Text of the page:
Red columbine (Aquilegia canadensis)

Buttercup family (Ranunculaceae) | Wildflowers and Herbs plant group | Also known as Eastern columbine
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Red columbines have red, tubular flowers that hang downwards with upward pointing claw-like spurs. They typically have leaves divided in threes which each have three lobes. Hummingbirds and bees are important pollinators of this species.

Identification Hints

Red columbines have red, tubular flowers that hang downwards with upward pointing claw-like spurs. They typically have leaves divided in threes which each have three lobes. Hummingbirds and bees are important pollinators of this species.

Did You Know?

Eastern red columbine is pollinated by hummingbirds (notice the red, tubular flowers). In northern latitudes, bees are also important pollinators of this species. Seeds of the red columbine have been used for a variety of medicinal purposes, from treating kidney ailments to relieving rashes caused by poison ivy.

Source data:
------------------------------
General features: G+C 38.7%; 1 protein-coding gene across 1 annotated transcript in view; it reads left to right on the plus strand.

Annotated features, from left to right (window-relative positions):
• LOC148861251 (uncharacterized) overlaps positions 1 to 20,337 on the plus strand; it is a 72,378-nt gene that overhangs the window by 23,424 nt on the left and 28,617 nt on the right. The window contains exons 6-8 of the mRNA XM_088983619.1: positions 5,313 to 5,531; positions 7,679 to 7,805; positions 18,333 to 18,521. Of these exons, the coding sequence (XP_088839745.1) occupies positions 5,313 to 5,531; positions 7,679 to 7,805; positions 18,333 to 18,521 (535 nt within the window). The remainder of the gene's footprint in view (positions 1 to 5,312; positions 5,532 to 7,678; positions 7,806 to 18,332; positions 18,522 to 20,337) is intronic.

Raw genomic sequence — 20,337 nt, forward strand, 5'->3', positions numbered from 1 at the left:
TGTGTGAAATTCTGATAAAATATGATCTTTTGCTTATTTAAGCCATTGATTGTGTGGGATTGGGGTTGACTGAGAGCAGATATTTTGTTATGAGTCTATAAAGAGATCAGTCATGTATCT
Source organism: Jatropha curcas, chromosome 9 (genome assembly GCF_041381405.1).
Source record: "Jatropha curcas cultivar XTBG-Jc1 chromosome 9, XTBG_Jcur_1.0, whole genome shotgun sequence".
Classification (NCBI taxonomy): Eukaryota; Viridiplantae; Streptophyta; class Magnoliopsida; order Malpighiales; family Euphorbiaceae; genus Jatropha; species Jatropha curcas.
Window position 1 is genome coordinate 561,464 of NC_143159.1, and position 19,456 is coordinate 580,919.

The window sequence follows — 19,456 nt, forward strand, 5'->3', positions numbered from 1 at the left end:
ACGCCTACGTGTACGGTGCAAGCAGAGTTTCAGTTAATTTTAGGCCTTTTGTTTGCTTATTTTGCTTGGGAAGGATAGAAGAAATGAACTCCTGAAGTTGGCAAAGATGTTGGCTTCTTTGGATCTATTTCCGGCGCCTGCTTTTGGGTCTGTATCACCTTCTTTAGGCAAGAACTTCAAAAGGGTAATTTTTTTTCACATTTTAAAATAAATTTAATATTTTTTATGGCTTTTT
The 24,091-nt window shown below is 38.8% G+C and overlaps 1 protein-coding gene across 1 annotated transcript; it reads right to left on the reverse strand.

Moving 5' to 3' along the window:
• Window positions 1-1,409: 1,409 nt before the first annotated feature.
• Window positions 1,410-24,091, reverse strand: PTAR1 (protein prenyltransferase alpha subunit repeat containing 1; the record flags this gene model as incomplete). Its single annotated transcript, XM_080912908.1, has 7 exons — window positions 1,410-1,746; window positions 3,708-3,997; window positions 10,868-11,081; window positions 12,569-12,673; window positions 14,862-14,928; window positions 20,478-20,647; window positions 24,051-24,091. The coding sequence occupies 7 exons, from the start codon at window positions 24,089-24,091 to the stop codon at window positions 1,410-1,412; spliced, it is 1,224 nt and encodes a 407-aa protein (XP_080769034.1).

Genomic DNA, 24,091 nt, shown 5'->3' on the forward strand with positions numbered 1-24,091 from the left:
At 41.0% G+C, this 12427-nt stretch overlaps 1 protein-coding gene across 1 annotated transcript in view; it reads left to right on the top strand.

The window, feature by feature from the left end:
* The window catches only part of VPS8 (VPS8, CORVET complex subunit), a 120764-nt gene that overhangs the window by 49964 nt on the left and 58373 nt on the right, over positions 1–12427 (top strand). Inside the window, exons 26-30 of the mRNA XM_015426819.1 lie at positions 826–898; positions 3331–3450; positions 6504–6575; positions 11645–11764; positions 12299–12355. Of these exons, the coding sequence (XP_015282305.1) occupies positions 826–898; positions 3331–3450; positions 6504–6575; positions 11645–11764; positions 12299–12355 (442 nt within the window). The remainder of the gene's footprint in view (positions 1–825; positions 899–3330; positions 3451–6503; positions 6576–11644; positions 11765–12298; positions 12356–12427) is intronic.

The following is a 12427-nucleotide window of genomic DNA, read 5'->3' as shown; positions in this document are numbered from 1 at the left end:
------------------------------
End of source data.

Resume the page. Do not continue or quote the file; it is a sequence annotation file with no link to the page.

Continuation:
Leaves
Leaves are deep green, compound, divided into rounded leaflets, which give them the distinctive buttercup appearance. Leaves are smooth on top, and fuzzy underneath.
Flowers
Flowers are showy and distinct. A single, nodding flower stems from leaf axils. Each flower has five red petals, which extend backward into long spurs with a slightly bulbous tip called a nectary where nectar is stored. The reproductive parts of the flower hang downward, and are bright yellow. Flowers bloom from April to July.
Fruits
The seed head is a beaked follicle (a seed pod that splits open along one side) just over 1 in (3 cm) in length, which opens to release seeds. Five of the pointed follicles are produced from each flower.
Habitat
Eastern red columbine is found in well-lit areas on the edges of woodland areas, on open hillsides and bluffs, and even peat bogs. The plant is native to eastern and central North America, found as far north as Canada down to northern Florida, and west to Oklahoma and eastern Texas.
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